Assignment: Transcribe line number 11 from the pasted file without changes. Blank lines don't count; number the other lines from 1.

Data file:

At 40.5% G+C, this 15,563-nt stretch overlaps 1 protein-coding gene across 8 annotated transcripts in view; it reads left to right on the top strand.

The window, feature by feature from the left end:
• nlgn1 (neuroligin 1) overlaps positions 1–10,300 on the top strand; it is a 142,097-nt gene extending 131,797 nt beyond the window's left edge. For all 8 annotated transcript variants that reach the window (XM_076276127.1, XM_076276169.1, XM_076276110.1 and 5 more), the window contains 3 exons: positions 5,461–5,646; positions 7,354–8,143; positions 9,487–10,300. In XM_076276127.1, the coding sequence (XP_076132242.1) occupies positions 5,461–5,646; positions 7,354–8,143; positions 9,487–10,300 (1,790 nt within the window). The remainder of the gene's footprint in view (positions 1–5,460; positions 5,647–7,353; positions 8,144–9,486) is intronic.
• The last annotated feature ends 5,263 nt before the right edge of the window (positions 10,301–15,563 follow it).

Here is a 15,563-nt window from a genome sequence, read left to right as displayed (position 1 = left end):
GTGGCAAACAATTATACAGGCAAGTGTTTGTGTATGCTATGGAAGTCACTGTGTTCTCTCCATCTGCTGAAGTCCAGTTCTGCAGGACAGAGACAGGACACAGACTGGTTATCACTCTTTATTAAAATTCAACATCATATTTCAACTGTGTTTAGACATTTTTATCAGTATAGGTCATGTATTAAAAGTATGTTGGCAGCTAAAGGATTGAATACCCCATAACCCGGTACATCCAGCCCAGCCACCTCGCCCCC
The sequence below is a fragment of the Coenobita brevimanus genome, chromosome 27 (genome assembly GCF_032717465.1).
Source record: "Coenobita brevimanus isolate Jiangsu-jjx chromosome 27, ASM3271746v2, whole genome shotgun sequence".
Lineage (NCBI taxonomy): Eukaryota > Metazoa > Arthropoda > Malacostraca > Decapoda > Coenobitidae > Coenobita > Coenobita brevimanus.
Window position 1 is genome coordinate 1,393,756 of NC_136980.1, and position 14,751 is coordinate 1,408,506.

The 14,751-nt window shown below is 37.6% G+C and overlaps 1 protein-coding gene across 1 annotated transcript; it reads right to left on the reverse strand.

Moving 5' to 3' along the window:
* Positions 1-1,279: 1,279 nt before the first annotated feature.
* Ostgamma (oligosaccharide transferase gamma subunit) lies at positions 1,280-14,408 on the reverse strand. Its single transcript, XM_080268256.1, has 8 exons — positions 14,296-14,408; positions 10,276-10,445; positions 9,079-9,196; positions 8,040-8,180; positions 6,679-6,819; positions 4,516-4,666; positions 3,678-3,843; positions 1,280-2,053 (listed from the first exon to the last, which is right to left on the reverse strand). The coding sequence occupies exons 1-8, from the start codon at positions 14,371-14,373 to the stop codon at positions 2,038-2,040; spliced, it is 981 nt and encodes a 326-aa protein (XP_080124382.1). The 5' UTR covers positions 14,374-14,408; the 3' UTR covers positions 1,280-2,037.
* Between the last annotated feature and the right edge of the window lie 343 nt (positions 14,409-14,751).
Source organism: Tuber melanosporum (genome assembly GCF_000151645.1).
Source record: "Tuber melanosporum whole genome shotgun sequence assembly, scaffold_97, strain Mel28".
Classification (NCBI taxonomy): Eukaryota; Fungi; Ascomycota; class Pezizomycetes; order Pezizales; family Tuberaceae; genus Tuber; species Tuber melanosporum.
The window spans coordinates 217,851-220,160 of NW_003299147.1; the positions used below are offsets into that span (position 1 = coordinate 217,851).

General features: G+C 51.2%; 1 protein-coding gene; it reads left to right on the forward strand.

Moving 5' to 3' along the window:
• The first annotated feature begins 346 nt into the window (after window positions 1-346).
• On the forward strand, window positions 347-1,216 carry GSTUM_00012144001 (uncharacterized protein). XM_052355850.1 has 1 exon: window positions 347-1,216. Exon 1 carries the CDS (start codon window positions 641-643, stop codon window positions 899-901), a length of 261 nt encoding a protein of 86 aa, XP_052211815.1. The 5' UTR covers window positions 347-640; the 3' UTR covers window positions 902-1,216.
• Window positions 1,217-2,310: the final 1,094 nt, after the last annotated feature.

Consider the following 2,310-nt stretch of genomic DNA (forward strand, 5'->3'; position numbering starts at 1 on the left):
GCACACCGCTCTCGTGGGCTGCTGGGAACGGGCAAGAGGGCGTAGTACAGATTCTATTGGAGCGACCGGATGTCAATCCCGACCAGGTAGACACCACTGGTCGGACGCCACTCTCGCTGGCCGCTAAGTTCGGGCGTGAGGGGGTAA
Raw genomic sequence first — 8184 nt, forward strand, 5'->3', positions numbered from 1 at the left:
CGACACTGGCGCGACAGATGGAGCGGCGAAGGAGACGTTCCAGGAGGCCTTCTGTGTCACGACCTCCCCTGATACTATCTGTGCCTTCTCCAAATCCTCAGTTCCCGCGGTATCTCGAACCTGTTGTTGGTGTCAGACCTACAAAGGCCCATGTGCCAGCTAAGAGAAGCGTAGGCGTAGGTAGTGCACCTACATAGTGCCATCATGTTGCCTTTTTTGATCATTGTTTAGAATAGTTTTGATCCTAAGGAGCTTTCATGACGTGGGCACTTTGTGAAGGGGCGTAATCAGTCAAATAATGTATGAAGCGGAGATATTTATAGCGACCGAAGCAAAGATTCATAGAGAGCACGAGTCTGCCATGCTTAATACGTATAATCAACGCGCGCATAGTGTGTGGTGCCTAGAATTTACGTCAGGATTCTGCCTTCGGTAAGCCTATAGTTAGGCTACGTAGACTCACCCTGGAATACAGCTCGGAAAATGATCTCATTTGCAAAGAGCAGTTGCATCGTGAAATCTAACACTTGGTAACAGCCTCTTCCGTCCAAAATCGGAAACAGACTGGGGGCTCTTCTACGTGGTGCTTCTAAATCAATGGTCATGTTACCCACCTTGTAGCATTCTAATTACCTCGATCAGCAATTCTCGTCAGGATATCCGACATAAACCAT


The 14,751-nt window shown below is 37.6% G+C and overlaps 1 protein-coding gene across 1 annotated transcript; it reads right to left on the reverse strand.